He collected all the vessels he could muster in the neighbourhood of Cape Saint Angelo. His force consisted, besides the Hellas, of one corvette, the Sauveur, which he had brought from Marseilles, commanded by Captain Thomas, of fourteen Greek brigs and of eight brulots or fireships. With these he started for Alexandria on the 11th of June, the Hellas having often to slacken speed in order that the slower Greek vessels might be kept in attendance. Candia was passed on the 13th, and Alexandria was sighted at five o'clock in the morning of the 15th. Lord Cochrane stood out to sea so that he might not be discovered, and spent the day in putting his fleet in order, preparing an explosion-vessel, and arranging for the work of the morrow. "Brave officers and seamen," he said, in an address to his followers, "one decisive blow, and Greece is free. The port of Alexandria, the centre of all the evil that has befallen you, now contains within its narrow bounds numerous ships of war and a multitude of vessels laden with provisions, stores, and troops, intended to effect your total ruin. The wind is fair for us, and our enterprise unsuspected. Brave brulotteers, resolve by one moment of active exertion to annihilate the power of the satrap. Then shall the siege of Athens be raised in Egypt; then shall the armies of Ibrahim and Reshid be deprived of subsistence, and their garrisons perish of hunger, whilst the brave inhabitants of continental Greece and the islanders, freed from impending danger, will fly to arms, and, by one simultaneous movement, throw off the barbarian yoke. Date the return of happy days and the liberty and security of Greece from your present exhibition of valour. The emancipation of Egypt and the downfall of the satrap are also inevitable consequences; for the war is concentrated in one point of action and of time."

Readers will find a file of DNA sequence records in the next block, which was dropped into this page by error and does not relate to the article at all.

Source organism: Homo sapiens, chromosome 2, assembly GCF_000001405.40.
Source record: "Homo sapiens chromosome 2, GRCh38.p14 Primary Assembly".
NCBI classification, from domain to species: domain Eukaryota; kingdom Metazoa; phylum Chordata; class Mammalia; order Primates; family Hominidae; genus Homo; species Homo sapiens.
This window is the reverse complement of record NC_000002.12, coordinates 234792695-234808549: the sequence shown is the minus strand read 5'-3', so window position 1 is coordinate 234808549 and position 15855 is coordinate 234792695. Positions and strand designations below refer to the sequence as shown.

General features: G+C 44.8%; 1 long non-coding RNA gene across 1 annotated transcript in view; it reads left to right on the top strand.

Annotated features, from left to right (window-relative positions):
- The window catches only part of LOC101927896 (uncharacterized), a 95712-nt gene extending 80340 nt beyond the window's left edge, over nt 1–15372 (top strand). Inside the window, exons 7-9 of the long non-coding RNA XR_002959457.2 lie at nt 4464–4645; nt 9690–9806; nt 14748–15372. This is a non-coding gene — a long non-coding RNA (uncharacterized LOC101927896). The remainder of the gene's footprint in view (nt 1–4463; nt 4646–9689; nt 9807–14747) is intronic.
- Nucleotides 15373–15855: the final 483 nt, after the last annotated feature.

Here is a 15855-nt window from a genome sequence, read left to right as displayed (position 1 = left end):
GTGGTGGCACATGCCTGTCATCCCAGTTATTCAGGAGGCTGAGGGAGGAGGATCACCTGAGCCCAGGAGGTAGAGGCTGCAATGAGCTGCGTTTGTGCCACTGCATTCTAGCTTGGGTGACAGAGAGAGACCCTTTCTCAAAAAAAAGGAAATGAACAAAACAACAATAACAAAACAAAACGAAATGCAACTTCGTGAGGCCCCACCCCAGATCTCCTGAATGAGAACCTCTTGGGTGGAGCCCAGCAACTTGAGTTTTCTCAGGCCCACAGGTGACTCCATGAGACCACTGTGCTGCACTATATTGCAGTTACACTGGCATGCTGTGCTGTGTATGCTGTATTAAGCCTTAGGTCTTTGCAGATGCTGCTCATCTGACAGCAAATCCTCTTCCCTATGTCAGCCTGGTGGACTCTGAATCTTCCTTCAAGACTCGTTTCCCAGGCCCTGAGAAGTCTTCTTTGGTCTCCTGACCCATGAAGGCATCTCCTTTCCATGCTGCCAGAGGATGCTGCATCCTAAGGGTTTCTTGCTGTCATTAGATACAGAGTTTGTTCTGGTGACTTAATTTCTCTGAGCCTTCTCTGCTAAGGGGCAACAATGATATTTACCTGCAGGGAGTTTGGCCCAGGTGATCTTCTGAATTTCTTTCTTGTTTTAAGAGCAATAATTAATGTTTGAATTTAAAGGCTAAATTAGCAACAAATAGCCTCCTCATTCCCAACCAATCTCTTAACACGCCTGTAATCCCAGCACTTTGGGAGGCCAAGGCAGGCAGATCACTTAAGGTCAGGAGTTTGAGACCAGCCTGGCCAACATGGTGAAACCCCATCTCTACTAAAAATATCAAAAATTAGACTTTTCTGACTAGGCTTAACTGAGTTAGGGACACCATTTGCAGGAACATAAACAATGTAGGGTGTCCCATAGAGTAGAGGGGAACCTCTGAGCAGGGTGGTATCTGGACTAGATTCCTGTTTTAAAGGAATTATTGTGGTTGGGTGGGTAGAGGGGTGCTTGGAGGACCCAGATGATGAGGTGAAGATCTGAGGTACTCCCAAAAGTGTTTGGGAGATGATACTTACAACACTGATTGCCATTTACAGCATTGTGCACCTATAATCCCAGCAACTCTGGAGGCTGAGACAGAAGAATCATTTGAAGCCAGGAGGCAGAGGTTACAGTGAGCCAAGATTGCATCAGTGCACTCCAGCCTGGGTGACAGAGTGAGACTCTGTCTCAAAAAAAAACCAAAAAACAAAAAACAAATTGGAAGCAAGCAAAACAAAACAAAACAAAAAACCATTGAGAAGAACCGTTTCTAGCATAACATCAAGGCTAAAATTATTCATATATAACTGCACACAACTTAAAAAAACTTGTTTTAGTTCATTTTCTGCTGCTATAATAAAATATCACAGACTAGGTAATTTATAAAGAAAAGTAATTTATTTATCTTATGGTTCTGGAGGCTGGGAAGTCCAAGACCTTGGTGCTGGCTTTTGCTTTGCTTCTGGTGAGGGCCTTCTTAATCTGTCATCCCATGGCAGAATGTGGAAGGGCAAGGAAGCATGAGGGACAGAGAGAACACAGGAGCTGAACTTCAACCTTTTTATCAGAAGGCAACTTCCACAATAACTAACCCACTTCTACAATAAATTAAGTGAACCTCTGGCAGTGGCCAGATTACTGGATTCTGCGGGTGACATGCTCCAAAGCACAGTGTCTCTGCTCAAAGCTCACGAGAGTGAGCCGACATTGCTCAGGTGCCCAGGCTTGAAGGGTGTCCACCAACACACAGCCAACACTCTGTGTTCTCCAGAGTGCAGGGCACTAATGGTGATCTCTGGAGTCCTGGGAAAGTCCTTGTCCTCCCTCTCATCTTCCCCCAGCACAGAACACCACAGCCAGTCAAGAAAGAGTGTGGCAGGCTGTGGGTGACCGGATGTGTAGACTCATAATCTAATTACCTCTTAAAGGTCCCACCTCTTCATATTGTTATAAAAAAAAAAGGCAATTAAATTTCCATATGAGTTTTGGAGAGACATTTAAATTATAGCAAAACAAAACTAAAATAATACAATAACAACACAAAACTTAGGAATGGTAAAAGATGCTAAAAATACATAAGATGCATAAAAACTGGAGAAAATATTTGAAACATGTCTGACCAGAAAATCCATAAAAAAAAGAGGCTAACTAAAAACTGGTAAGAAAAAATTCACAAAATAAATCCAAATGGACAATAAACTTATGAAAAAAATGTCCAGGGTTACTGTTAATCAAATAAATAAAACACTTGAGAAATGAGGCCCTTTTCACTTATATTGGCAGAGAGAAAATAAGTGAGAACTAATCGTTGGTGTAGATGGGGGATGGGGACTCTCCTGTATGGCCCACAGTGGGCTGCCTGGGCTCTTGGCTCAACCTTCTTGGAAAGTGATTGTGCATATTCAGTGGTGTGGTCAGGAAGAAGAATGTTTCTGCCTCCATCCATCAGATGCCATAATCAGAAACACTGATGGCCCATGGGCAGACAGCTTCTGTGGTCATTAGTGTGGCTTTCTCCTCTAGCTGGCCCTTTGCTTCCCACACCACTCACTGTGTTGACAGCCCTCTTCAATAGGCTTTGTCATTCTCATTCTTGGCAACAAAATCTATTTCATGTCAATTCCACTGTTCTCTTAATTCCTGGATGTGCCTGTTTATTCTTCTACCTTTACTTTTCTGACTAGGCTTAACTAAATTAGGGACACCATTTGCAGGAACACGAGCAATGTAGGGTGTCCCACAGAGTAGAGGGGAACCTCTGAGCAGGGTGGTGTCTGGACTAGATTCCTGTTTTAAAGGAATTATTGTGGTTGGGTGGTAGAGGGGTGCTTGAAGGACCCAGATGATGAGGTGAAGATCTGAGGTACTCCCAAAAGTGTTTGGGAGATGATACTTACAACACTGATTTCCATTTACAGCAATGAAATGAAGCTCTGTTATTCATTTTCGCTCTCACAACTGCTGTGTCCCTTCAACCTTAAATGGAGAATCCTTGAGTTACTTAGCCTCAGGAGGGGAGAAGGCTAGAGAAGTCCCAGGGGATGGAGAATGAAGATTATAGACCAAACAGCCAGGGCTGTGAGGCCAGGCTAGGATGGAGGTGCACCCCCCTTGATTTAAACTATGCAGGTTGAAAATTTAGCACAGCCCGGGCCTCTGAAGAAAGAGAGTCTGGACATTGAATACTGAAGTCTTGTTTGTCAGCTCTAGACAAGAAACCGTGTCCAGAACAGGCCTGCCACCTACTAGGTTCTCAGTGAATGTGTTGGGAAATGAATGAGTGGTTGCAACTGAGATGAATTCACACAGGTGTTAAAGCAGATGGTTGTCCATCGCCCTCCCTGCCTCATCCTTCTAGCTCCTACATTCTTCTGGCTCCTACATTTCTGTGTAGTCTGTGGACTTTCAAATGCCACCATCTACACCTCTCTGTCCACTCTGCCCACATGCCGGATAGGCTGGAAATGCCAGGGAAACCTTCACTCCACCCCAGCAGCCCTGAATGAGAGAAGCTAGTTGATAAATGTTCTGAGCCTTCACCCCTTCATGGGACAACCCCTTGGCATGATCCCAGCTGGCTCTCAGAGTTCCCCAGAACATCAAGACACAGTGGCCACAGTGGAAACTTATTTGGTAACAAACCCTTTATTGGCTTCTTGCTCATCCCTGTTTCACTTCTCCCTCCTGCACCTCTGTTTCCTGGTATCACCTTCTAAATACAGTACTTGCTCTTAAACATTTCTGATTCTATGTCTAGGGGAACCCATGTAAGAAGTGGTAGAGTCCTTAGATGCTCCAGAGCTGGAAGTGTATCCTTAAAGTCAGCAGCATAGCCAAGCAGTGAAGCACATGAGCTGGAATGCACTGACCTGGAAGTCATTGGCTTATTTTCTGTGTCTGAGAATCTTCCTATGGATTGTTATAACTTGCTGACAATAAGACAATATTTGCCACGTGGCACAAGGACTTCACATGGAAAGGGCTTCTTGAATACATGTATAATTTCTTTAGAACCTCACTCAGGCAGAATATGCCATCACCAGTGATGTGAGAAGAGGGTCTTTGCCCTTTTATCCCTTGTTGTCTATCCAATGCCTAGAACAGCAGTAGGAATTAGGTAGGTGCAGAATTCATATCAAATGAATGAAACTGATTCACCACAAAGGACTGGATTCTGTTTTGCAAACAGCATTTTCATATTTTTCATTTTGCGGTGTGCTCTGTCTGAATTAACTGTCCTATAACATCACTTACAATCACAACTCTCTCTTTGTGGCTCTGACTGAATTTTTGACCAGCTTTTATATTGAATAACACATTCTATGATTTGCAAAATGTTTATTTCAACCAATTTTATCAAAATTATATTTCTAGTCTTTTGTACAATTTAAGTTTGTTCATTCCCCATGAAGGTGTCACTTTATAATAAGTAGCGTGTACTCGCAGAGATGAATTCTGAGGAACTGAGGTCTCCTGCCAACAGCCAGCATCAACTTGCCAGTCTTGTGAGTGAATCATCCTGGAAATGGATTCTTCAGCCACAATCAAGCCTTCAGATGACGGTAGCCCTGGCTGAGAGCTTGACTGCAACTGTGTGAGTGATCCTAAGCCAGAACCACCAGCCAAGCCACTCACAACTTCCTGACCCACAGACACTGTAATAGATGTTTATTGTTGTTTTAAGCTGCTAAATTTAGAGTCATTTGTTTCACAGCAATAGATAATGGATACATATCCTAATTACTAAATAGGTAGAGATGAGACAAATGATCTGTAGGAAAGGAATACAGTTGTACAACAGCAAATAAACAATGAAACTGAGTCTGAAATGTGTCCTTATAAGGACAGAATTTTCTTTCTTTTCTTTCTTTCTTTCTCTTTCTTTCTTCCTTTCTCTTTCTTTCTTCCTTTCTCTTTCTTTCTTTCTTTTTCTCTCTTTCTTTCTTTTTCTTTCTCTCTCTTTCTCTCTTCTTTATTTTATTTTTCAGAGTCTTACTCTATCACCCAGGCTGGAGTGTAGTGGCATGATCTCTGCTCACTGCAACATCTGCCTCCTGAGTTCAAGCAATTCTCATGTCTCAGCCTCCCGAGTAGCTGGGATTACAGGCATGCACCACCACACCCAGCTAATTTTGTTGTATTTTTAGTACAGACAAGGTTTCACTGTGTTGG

That spirited address was ineffectual, and Lord Cochrane's bold plan for seizing Alexandria was prevented by the cowardice and disorganization of the Greeks whom he was labouring to serve. They could hardly be persuaded on the 16th to follow the Hellas and the Sauveur, all bearing Austrian colours, as far as the entrance to Alexandria, and when twenty large Egyptian vessels were found to be there lying at harbour, they lost heart altogether. Lord Cochrane knew from past experience that, with proper support from his subordinates, he could easily capture or disperse the enemy's shipping. He had made arrangements for attacking them with the fireships and his explosion-vessel. But nearly all the crews refused to serve. Kanaris alone among the Greeks was brave. Having command of the fireships, he induced the sailors of two of them to bear down upon the enemy, and at about eight o'clock in the evening one man-of-war was burnt. So great was the effect of this small success that the other ships of the enemy prepared to escape, and great numbers of the inhabitants of Alexandria hurried out of the town and sought a hiding in the adjoining villages. Seeing the Egyptian ships making ready for flight, however, the Greeks supposed that they were coming out to attack them, and themselves immediately turned sail, heedless alike of their own honour and of Lord Cochrane's assurances that a splendid victory was easy to them. All the night was vainly spent by the Hellas and the Sauveur in futile efforts to collect them, and on the morning of the 18th they were found to be dispersed far out at sea over an area of more than twenty miles.